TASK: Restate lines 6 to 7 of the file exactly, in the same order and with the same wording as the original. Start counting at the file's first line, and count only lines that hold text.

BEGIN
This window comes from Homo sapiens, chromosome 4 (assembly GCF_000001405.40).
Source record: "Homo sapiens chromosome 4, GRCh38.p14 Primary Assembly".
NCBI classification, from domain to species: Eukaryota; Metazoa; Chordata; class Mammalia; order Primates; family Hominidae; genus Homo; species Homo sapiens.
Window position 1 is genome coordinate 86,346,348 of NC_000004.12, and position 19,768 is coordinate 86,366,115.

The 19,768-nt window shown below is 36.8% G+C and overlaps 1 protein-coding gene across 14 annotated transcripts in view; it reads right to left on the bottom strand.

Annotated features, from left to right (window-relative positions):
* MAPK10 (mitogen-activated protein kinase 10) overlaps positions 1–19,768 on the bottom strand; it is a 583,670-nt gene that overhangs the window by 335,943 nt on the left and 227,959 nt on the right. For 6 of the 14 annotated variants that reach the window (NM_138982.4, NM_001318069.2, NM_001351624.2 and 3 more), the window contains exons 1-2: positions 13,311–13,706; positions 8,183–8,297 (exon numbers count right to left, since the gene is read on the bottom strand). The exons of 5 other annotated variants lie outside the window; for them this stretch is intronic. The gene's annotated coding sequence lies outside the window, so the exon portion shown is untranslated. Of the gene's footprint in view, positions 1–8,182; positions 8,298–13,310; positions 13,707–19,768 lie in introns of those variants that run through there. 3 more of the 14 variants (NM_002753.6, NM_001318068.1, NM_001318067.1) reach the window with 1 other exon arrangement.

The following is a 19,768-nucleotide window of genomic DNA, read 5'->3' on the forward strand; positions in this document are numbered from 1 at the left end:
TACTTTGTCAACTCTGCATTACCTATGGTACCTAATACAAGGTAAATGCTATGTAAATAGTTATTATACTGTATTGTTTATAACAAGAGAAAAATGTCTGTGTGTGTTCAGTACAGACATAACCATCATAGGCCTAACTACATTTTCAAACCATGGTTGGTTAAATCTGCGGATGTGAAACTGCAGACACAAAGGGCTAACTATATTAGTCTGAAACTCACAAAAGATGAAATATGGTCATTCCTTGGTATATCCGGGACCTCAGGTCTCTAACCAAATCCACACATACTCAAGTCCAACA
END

Annotated features, from left to right (window-relative positions):
* MAPK10 (mitogen-activated protein kinase 10) overlaps positions 1–19,768 on the bottom strand; it is a 583,670-nt gene that overhangs the window by 335,943 nt on the left and 227,959 nt on the right. For 6 of the 14 annotated variants that reach the window (NM_138982.4, NM_001318069.2, NM_001351624.2 and 3 more), the window contains exons 1-2: positions 13,311–13,706; positions 8,183–8,297 (exon numbers count right to left, since the gene is read on the bottom strand). The exons of 5 other annotated variants lie outside the window; for them this stretch is intronic. The gene's annotated coding sequence lies outside the window, so the exon portion shown is untranslated. Of the gene's footprint in view, positions 1–8,182; positions 8,298–13,310; positions 13,707–19,768 lie in introns of those variants that run through there. 3 more of the 14 variants (NM_002753.6, NM_001318068.1, NM_001318067.1) reach the window with 1 other exon arrangement.